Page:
Tuesday, December 30, 2008

Devotion for January--The Holy Name of Jesus

God greatly exalted Him and bestowed on him the name that is above every name, that at the name of Jesus every knee should bend, of those in heaven and on earth and under the earth. ~Phillipians 2:8-10
The traditional devotion for January is the Holy Name of Jesus. Coming from Scripture, the Holy Name has long been an important devotion for Christians.

Orthodox Christians use the Jesus Prayer as a means of obeying the biblical directive to "pray without ceasing." The Name of Jesus is used during wordless contemplation when the mind begins to wander to refocus the meditation on the One who is the Now. Jesus.

In Catholicism, many of us were taught to bow our heads whenever the name of Jesus is spoken. That is an easily done practice that would be good to revive. The Holy Name has great power and should be spoken with reverence. Prayer using the Holy Name is a very effective way to unite ourselves to God and to stop the sin of misusing God's name in vain. In today's society, using the Holy Name as a swear word is an easy way to sell movies and books. Think of the Divine Power that is being wasted in this atmosphere of thoughtless blasphemy!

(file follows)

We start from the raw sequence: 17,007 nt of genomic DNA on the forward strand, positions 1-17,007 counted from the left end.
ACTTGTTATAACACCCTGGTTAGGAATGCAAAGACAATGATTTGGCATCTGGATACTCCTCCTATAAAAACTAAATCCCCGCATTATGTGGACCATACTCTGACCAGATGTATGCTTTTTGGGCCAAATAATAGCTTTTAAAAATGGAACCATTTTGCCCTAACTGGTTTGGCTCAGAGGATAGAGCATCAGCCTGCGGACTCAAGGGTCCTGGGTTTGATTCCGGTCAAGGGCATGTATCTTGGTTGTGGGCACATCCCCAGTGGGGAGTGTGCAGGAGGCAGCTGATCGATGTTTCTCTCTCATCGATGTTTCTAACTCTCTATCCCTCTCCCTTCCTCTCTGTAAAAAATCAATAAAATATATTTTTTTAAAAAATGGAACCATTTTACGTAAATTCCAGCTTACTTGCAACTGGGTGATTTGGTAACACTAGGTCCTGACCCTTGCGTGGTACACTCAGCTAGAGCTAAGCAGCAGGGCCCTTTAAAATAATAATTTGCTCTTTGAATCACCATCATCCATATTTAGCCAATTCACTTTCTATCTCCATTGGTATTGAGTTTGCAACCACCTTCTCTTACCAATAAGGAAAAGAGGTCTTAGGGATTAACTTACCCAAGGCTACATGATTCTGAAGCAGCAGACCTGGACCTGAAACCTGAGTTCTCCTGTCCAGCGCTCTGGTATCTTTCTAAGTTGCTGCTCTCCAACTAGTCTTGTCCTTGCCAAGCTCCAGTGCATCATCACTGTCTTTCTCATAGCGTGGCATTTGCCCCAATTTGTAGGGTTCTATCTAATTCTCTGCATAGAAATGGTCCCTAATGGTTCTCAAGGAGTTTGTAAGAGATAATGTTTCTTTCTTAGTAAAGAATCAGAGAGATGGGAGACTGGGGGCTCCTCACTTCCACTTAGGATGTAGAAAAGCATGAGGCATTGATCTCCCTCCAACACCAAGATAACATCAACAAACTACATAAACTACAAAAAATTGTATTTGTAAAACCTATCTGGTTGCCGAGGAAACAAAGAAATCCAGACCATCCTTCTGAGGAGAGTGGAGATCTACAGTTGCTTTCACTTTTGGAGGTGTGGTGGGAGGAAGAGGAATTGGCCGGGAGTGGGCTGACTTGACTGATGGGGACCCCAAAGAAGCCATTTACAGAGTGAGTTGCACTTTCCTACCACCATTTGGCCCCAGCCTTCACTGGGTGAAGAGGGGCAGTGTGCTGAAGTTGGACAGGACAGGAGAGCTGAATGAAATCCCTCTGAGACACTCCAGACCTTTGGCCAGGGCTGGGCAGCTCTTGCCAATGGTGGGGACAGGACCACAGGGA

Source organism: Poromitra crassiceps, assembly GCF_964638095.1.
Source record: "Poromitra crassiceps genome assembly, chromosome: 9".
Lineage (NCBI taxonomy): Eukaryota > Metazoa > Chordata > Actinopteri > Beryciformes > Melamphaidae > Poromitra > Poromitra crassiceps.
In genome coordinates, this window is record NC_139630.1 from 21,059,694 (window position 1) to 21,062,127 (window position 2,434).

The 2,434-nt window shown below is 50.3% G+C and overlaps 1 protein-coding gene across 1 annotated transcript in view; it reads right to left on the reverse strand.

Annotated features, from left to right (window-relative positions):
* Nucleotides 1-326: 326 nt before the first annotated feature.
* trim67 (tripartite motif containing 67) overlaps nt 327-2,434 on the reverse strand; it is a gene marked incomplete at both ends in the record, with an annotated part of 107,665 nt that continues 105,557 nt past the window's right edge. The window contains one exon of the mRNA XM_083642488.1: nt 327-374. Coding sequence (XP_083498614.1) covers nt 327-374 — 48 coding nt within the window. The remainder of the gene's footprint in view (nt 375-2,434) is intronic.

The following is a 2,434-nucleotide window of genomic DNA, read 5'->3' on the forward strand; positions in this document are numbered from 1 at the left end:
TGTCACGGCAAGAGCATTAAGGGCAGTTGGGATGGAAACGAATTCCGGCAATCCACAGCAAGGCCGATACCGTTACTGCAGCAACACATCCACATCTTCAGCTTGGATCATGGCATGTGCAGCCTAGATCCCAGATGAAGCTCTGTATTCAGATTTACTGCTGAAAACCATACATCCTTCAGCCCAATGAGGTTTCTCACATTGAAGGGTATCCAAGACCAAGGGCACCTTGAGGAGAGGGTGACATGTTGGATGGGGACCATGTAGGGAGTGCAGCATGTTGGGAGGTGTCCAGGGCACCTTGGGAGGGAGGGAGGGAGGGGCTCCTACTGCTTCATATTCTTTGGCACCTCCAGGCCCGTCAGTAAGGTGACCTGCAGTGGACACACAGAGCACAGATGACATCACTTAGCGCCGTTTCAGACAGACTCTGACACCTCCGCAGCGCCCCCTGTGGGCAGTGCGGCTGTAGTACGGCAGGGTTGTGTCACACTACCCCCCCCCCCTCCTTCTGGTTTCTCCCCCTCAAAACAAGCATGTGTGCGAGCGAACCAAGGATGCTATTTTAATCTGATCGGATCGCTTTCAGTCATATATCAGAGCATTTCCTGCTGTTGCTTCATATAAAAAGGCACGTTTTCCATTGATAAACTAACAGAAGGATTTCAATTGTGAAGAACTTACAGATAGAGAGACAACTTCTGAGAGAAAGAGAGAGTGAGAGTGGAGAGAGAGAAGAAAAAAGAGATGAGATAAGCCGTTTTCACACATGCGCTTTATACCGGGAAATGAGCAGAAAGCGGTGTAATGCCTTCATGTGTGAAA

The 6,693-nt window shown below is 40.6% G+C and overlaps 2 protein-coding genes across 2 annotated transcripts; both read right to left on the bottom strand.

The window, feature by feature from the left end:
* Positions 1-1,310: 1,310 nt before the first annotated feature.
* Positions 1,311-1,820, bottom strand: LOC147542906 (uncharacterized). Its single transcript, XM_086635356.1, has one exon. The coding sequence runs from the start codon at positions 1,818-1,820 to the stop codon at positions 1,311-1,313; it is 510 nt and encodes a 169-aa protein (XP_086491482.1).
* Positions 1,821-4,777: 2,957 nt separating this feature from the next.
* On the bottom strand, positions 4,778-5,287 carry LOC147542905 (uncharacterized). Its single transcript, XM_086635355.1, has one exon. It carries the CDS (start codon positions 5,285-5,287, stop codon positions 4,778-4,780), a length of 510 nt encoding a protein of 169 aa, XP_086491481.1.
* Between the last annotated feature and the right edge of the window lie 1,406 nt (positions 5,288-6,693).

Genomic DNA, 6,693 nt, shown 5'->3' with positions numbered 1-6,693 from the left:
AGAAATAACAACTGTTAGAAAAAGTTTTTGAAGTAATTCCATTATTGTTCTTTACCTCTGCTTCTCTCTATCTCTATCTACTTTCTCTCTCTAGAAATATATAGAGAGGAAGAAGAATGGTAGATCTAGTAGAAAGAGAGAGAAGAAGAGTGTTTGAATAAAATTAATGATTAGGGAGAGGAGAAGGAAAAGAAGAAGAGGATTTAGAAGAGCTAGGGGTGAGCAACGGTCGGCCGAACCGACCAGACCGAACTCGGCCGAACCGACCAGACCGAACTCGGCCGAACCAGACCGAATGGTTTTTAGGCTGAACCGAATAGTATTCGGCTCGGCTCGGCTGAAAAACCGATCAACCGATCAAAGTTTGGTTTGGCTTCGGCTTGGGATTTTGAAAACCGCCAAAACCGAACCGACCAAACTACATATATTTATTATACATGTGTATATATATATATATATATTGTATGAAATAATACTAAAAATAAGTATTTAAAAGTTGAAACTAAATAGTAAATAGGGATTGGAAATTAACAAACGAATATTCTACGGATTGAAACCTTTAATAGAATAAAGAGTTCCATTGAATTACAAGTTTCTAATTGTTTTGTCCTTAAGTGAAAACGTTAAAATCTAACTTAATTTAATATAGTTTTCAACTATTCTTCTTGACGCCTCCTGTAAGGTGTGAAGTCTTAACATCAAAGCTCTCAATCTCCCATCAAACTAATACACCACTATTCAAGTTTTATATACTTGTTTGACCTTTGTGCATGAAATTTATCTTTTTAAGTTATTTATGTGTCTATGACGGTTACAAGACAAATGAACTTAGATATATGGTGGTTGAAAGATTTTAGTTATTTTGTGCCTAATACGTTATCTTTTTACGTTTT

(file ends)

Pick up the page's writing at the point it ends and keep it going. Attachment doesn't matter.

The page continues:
The Holy Name of Jesus is the simplest and most effective prayer there is. It is the name of One who loves us more than we can imagine. In reciting the name Jesus, we are offering to God all of Christ's loving sacrifice and asking Him to unite us to His love and make us more like Him.

In times of distress, when words fail us, or when we don't even know what we should be praying for, we only need to pray using the Holy Name of Jesus, and the Spirit helps our weakness; for we do not know how to pray as we should, but the Spirit Himself intercedes for us with groanings too deep for words. (Romans 8:26) .

Do not be afraid to speak the Holy Name of Jesus!!

The picture above is the name of Jesus as it was written in Hebrew.

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Dymphna's favorite quotes

"Slavery ended in medieval Europe only because the church extended its sacraments to all slaves and then managed to impose a ban on the enslavement of Christians (and of Jews). Within the context of medieval Europe, that prohibition was effectively a rule of universal abolition. "— Rodney Stark

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